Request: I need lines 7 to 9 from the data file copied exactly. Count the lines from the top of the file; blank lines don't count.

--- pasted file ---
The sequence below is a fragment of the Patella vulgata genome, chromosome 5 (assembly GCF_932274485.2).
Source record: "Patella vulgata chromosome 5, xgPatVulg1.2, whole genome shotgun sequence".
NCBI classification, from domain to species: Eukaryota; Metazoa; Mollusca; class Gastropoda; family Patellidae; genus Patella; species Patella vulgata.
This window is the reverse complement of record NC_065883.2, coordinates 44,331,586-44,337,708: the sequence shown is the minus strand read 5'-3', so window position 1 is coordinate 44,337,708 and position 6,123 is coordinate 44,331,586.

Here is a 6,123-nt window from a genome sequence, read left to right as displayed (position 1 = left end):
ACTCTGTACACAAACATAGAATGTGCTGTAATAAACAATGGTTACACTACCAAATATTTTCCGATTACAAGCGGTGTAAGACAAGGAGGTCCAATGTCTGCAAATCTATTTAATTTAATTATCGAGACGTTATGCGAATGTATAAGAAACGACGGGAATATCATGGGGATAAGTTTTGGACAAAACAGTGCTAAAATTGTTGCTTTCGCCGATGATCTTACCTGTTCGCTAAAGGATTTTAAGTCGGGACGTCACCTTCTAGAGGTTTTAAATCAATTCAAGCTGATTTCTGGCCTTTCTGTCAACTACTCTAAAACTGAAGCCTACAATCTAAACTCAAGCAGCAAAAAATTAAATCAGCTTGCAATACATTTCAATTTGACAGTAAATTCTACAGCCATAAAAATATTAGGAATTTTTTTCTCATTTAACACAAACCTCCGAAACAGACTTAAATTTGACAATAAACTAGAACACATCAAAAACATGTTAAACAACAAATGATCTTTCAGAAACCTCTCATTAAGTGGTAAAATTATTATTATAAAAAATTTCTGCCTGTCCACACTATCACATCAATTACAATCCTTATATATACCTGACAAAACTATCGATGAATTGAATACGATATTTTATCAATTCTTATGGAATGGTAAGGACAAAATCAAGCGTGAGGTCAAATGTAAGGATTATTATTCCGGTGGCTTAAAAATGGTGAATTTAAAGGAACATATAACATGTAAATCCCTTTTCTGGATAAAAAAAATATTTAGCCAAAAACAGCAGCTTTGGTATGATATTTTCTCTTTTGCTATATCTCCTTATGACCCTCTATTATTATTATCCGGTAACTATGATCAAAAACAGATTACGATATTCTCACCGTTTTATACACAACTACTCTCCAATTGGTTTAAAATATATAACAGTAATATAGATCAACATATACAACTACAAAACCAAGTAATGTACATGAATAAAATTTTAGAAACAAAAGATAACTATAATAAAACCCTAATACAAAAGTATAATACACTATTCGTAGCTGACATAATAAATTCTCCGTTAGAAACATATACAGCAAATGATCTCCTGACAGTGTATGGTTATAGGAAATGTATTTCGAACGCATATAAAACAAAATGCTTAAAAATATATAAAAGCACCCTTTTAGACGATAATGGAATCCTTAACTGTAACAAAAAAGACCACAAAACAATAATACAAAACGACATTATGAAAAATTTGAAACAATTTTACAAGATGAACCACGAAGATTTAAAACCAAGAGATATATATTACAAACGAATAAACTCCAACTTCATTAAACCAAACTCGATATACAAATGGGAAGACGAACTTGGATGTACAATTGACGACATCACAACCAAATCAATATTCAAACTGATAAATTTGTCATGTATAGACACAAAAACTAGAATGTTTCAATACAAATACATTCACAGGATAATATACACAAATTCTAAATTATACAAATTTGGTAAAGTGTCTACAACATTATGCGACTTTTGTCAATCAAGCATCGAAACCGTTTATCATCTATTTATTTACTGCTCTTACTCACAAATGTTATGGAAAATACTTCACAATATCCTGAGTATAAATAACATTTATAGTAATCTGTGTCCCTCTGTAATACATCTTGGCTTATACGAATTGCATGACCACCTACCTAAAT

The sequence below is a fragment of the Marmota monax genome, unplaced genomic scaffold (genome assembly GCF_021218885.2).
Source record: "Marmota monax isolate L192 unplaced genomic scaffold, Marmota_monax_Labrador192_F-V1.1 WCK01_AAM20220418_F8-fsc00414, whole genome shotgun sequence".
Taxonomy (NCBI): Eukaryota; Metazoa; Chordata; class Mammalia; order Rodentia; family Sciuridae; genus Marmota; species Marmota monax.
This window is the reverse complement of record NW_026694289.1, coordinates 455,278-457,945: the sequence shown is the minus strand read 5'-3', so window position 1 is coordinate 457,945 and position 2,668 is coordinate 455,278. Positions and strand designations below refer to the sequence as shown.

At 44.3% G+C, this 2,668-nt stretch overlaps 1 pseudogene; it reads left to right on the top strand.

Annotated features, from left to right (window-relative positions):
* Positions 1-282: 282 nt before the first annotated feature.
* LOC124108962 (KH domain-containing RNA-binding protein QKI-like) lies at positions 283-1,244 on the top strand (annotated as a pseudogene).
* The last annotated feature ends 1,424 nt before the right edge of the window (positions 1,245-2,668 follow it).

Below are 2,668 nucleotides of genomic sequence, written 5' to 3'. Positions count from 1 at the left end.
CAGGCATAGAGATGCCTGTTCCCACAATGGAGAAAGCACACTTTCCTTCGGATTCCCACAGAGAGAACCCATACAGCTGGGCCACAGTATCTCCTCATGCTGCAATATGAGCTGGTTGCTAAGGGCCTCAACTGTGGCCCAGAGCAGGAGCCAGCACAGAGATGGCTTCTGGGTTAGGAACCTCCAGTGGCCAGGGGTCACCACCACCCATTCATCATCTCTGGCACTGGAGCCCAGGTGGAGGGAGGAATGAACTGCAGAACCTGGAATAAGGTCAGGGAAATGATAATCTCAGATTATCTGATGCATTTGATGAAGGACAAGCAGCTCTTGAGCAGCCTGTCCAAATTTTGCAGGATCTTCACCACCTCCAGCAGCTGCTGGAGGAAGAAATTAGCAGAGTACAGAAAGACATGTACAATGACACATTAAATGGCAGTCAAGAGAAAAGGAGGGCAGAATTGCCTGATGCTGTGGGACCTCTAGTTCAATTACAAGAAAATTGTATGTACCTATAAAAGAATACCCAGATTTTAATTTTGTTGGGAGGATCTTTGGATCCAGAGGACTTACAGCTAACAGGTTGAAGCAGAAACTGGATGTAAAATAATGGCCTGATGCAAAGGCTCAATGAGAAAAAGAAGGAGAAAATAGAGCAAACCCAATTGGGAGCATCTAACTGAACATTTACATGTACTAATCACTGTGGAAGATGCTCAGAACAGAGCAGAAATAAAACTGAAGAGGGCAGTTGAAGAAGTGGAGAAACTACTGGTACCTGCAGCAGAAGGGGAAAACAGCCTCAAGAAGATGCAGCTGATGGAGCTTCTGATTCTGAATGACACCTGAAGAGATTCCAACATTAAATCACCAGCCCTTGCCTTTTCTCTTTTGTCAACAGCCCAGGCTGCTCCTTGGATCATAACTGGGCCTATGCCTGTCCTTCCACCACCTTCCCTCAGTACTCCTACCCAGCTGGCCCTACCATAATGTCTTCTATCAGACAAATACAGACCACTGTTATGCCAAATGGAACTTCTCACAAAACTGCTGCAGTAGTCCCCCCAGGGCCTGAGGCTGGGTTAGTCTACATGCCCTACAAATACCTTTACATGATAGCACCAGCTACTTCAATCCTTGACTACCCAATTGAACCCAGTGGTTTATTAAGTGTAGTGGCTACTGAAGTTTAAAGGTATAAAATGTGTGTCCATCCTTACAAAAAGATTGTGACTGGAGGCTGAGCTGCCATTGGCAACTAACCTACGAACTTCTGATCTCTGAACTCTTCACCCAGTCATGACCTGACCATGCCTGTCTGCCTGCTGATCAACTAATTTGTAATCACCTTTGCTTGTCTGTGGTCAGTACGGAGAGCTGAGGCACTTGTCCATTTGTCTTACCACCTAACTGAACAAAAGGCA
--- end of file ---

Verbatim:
The sequence below is a fragment of the Marmota monax genome, unplaced genomic scaffold (genome assembly GCF_021218885.2).
Source record: "Marmota monax isolate L192 unplaced genomic scaffold, Marmota_monax_Labrador192_F-V1.1 WCK01_AAM20220418_F8-fsc00414, whole genome shotgun sequence".
Taxonomy (NCBI): Eukaryota; Metazoa; Chordata; class Mammalia; order Rodentia; family Sciuridae; genus Marmota; species Marmota monax.